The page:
Richard Bell, We Don’t Really Need This/BELL Invites, South East Canal, 2017, shortlisted proposal for the Australian Pavilion at the 2019 Venice Biennale, courtesy of the artist and Milani Gallery, Brisbane
As Monumental Sculpture
Three photomontages of the Pavilion transformed into a monumental sculpture represent the first part of Richard Bell’s proposition for taking possession of the exterior. The Photoshopped views of the forbidding Denton Corker Marshall black box show it tightly secured with oversized chains, a menacing spectre at the edge of the Giardini. Closed to the passing tourist trade, it challenged expectations, as Bell’s statement notes:
This would effectively lock audiences out of the building in a symbolic gesture against not only the full-scale invasion of the arts by capitalist colonialist forces but more importantly as an insistent Aboriginal refusal of the white space that symbolises the ongoing dispossession and dehumanisation of Indigenous peoples. We must understand settler colonialism as an ongoing process: invasion is a structure not an event. Therefore we insist that in 2019 ‘the black box for white art’ which is the Australian Pavilion … must be refused. 
Richard Bell, We Don’t Really Need This/BELL Invites, North Entry, 2017, shortlisted proposal for the Australian Pavilion at the 2019 Venice Biennale, courtesy of the artist and Milani Gallery, Brisbane
Bell lists eleven ways in which his architectural intervention can be understood in political terms, from a critique of colonial history to a refusal of settler-colonial ideology. He anticipates its aesthetic reception, ‘we believe it has the potential to be a rare thing: both spectacle and critique’ and also imagines it becoming a social media phenomenon. While acknowledging its debt to institutional critique, perhaps the stronger visual art lineage for Bell’s project is its alignment with the ‘land art’ of the 1970s, when artists stepped beyond the confines of the gallery ‘white box’ to engage in an active dialogue with and against architecture. These artists sought to deconstruct particular locations and histories through various strategies: of burying (Robert Smithson’s Partially Buried Woodshed, 1970), slicing (Gordon Matta-Clark’s Splitting, 1974), tilting (Richard Serra’s Tilted Arc, 1981) or wrapping (Christo and Jean-Claude’s Wrapped Reichstag, 1995). All these acts across public space have sometimes unwittingly, and sometimes intentionally, assumed a social dimension. For instance, Smithson’s idea was to exemplify entropy, by piling truckloads of dirt over part of the woodshed’s roof until its centre beam cracked and then to allow it ‘to acquire its own history’.  Indeed it did, as Smithson’s Partially Buried Woodshed came to commemorate the tragedy that took place close to its location at Kent State University, when four students were killed later that year while protesting against the Vietnam War. Matta-Clark claimed that Bronx Floors (1972–73), one of his ‘cuttings’ of New York abandoned buildings, would expose ‘many aspects of the social conditions against which I am gesturing … The fact that some of the buildings I have dealt with are in black ghettos reinforces some of this thinking’,  while Serra’s site-specific Tilted Arc (1981) triggered a public debate over the use of urban space and was finally removed from its New York plaza. Alongside these challenging architectural interventions, more conceptually-orientated artists initiated what has come to be called an aesthetics of withdrawal, like Art & Language’s Air-Conditioning Show of 1966, which conceived of an exhibition in which the gallery would be left empty save for the air conditioning programmed to balance the temperature inside with that of outside. Or Lee Lozano’s General Strike Piece of 1969, in which she proposed to ‘gradually but determinedly avoid being present at official or public “uptown” functions or gatherings related to the “art world”’.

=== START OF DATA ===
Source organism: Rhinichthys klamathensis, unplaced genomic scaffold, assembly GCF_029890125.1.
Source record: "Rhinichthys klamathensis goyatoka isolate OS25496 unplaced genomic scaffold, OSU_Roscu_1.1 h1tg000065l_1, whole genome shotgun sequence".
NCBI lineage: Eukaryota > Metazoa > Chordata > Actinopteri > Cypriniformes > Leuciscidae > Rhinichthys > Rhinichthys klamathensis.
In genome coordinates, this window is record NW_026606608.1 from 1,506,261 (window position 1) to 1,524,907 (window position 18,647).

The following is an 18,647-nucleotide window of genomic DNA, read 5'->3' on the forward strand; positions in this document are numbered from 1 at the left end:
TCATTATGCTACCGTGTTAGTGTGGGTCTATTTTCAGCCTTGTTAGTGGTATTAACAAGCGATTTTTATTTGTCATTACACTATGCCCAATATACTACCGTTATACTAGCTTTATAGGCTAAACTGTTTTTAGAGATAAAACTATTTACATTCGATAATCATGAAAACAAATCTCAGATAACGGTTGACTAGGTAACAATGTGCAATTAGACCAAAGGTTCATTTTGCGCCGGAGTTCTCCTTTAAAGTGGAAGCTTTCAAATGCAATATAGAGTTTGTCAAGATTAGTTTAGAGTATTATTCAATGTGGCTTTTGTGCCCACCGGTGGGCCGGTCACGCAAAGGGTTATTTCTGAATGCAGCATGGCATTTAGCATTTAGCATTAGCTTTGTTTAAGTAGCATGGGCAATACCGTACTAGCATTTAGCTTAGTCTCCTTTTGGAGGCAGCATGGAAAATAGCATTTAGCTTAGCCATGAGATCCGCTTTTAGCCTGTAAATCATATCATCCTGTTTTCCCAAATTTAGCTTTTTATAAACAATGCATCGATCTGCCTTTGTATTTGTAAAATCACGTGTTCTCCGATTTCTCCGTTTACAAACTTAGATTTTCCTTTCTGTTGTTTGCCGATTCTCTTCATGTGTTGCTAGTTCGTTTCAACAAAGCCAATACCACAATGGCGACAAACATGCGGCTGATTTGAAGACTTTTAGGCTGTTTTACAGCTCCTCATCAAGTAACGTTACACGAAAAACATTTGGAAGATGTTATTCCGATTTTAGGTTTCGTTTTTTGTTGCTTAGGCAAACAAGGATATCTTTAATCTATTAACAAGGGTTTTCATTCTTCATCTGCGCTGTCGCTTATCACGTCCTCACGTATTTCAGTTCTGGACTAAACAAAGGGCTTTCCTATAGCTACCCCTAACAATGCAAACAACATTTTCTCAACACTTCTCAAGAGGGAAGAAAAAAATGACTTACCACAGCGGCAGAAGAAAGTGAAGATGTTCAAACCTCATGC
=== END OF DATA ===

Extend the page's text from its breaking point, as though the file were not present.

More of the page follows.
While Bell’s proposal owes something to these strands of early Conceptual art, it assumes the heroic scale of Land Art – although it also half-mocks such ambitions being a ‘ready-made’ takeover of the pavilion. For an Indigenous artist taking on the behemoth of contemporary art, the stakes are high. Any involvement inevitably involves co-option, as the artist’s manifesto Bell’s Theorem argued back in 2002: